Archive for the ‘Phil’s Favorites’ Category

How do forensic engineers investigate bridge collapses, like the one in Miami?


How do forensic engineers investigate bridge collapses, like the one in Miami?

File 20180321 165577 sf1q0z.jpg?ixlib=rb 1.1

What caused this bridge to collapse? AP Photo/Wilfredo Lee

Courtesy of Martin Gordon, Rochester Institute of Technology

On March 15, a 950-ton partially assembled pedestrian bridge at Florida International University in Miami suddenly collapsed onto the busy highway below, killing six people and seriously injuring nine. Forensic engineers are taking center stage in the ongoing investigation to find out what happened and why – and, crucially, to learn how to prevent similar tragedies in the future.

I’m not actively involved in this investigation, but I’ve been a forensic engineer for nearly 20 years and am the 2018 president of the National Academy of Forensic Engineers. Similar to forensic scientists, we visit scenes of disasters and crimes to determine what role engineering practices played in what happened. The first step in any forensic investigation, collecting evidence, often can’t begin until survivors are rescued and victims are recovered. Those operations displace material and can damage evidence, which means forensic engineers must study the emergency response as well, to be able to tell whether, for instance, a support column collapsed during the event or was destroyed to reach a victim in need of help. During the FIU recovery efforts rescuers used large equipment to break up massive blocks of concrete so that victims’ bodies could be recovered.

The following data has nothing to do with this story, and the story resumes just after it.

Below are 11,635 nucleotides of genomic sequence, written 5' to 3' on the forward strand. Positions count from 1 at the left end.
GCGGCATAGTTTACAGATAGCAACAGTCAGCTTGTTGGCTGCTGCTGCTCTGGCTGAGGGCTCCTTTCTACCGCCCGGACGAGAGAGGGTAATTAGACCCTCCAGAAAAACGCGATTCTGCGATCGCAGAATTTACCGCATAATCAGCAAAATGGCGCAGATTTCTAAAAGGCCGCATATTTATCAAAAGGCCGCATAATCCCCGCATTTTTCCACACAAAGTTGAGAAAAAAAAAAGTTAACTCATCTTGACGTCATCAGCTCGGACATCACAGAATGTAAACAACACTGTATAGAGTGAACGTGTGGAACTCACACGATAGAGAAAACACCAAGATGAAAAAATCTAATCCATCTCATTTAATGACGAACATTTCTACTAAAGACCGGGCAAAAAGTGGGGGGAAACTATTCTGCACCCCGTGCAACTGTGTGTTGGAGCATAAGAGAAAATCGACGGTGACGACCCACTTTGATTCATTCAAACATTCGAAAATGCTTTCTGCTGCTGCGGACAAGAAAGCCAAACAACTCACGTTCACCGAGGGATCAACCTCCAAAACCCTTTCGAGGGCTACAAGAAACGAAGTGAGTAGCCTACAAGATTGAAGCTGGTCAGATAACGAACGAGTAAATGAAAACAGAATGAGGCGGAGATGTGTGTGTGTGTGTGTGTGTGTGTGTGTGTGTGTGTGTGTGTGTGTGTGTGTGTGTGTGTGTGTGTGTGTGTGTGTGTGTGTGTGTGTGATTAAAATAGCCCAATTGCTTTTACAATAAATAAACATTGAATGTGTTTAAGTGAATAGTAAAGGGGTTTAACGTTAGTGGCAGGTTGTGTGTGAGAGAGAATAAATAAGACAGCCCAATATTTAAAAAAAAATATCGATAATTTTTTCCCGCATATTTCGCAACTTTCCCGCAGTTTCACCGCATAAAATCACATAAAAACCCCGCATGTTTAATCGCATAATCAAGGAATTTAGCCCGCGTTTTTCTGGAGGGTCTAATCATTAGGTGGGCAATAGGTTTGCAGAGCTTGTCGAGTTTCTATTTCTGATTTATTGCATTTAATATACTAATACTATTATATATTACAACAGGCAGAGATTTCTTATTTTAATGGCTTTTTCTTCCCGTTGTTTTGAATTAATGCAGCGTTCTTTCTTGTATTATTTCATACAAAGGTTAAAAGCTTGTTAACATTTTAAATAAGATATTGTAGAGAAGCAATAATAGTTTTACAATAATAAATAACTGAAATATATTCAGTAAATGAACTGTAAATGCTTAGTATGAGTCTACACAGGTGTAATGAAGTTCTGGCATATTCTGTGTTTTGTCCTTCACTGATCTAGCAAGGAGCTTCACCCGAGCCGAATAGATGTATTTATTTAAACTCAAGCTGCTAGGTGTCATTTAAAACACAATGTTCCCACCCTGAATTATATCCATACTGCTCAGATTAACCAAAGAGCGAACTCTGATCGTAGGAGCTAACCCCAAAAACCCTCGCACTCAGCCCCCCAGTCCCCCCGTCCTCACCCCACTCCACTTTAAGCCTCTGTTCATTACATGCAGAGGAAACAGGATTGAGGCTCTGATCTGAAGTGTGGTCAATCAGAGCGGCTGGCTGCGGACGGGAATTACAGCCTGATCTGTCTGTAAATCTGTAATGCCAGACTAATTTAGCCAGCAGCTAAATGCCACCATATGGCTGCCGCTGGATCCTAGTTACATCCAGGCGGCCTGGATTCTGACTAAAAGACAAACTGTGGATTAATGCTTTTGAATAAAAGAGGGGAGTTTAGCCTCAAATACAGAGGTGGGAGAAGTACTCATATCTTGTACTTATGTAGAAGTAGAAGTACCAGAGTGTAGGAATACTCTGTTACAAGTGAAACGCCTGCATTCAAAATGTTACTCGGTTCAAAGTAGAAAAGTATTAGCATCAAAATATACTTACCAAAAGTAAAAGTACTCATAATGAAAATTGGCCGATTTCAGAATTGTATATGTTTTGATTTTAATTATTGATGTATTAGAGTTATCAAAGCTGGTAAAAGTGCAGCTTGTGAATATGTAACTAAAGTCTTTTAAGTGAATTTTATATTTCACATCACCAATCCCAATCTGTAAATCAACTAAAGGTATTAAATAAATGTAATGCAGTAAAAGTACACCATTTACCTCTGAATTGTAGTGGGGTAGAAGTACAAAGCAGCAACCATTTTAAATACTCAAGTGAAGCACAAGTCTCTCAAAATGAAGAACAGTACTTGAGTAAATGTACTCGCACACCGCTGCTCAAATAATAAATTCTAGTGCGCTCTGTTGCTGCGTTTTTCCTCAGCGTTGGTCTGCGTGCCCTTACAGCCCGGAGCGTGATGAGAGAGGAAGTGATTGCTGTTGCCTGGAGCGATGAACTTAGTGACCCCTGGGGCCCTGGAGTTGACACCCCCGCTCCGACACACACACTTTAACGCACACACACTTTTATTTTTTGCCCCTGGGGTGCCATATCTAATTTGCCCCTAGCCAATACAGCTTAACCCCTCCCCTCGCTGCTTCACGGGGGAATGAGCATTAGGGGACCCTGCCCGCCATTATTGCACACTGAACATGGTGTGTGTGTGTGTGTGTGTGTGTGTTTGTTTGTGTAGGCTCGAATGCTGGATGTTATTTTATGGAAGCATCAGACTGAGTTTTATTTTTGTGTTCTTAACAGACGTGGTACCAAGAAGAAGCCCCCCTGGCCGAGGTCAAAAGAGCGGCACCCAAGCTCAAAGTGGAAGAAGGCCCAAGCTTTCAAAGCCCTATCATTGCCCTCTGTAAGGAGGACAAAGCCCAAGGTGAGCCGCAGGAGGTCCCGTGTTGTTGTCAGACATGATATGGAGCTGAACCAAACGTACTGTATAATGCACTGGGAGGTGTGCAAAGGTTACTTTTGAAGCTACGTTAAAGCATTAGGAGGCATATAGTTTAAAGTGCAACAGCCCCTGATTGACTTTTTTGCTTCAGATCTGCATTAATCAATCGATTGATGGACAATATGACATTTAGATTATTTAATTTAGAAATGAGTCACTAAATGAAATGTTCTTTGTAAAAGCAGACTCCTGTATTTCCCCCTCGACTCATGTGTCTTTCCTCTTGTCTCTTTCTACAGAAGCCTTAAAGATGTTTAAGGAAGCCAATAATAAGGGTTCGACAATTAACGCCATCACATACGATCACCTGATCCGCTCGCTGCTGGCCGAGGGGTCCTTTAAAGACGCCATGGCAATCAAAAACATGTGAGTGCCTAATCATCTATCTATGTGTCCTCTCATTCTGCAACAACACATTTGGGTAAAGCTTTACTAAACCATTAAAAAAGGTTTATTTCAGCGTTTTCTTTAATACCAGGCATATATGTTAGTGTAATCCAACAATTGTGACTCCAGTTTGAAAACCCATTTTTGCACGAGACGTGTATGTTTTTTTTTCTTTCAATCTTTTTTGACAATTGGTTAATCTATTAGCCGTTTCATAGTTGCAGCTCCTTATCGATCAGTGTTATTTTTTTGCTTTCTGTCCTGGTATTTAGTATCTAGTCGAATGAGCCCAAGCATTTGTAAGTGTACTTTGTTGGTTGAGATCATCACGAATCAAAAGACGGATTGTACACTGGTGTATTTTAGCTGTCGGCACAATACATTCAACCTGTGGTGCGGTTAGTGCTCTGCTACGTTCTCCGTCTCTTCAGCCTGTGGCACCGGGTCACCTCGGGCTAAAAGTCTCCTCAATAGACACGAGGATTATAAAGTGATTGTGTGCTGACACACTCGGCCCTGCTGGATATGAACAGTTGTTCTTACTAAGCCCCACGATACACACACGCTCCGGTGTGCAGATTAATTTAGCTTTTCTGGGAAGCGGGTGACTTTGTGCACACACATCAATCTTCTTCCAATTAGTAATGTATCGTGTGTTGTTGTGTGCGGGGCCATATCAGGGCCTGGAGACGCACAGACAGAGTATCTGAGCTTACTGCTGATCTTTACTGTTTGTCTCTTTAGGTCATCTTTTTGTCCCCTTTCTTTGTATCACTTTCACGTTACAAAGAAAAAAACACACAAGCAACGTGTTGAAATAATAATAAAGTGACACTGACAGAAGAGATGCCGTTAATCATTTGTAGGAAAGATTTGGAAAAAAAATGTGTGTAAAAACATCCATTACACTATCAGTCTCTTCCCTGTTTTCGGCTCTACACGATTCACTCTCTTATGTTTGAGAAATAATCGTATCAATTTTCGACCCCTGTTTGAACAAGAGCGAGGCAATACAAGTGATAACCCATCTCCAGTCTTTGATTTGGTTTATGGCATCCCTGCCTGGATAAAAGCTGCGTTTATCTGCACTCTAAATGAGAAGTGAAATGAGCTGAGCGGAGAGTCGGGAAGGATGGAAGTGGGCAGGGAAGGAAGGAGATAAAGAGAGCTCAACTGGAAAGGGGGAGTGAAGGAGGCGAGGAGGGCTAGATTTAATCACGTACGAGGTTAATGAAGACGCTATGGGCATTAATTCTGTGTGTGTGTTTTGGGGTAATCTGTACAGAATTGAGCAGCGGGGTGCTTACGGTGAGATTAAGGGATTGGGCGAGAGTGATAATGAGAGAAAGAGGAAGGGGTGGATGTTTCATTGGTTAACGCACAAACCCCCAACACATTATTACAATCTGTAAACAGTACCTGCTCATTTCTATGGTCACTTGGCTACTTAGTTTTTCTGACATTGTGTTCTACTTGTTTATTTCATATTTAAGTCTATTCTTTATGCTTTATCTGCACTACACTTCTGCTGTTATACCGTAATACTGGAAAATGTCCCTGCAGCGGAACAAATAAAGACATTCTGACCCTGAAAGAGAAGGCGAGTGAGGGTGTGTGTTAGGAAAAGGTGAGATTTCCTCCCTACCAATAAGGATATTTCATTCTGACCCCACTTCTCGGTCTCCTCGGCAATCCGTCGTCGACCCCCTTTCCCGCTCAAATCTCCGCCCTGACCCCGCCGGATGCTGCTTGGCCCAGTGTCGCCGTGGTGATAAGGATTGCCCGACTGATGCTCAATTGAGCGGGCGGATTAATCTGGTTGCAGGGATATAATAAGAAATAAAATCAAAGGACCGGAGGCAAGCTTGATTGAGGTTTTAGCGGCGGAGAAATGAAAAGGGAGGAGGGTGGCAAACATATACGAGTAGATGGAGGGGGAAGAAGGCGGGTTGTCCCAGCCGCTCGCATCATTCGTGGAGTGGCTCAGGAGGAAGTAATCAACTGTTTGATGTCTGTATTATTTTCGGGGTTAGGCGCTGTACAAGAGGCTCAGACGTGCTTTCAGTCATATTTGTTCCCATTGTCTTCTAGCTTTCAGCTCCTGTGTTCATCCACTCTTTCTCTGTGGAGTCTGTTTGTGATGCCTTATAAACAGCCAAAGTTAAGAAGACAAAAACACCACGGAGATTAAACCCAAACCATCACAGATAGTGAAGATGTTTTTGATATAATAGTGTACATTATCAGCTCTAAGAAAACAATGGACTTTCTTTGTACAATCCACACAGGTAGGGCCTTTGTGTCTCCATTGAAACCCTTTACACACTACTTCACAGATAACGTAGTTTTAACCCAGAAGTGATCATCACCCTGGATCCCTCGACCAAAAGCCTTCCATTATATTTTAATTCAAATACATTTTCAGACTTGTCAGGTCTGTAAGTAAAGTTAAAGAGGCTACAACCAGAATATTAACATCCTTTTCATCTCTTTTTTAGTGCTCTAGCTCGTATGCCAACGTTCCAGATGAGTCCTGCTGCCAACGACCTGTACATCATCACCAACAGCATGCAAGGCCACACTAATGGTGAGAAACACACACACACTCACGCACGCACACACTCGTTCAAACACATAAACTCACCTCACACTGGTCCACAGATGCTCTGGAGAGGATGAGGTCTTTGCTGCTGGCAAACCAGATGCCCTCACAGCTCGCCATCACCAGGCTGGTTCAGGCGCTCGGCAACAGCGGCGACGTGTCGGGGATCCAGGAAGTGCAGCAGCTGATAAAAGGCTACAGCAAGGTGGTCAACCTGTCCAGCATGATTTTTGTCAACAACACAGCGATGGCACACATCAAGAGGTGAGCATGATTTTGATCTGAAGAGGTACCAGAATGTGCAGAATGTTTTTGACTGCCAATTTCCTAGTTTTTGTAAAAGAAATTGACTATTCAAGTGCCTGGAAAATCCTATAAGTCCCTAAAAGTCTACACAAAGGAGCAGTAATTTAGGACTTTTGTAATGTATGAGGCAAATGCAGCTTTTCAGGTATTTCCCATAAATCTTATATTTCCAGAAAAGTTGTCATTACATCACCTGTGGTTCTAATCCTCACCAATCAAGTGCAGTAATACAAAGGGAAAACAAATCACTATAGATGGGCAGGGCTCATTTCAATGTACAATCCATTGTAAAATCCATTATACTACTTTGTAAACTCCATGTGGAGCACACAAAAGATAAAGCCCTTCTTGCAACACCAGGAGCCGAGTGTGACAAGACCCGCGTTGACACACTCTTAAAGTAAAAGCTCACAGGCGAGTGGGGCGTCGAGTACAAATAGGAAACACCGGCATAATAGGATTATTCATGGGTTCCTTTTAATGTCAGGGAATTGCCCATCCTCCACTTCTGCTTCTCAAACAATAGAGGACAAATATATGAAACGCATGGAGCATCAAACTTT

In Miami at the moment, forensic engineers and technicians from the National Transportation Safety Board are on the scene. Right now they’re collecting samples of materials from the bridge to test for their physical properties. They’re reviewing drawings and plans, and examining both industry standards and site engineers’ calculations to understand what was supposed to be built – to compare with what was actually constructed. They’ll look at photographs and videos of the collapse to identify the sequence of events and locations of key problems. Of course, they’ll also talk to witnesses to find out what workers and passersby saw and heard around the time of its collapse.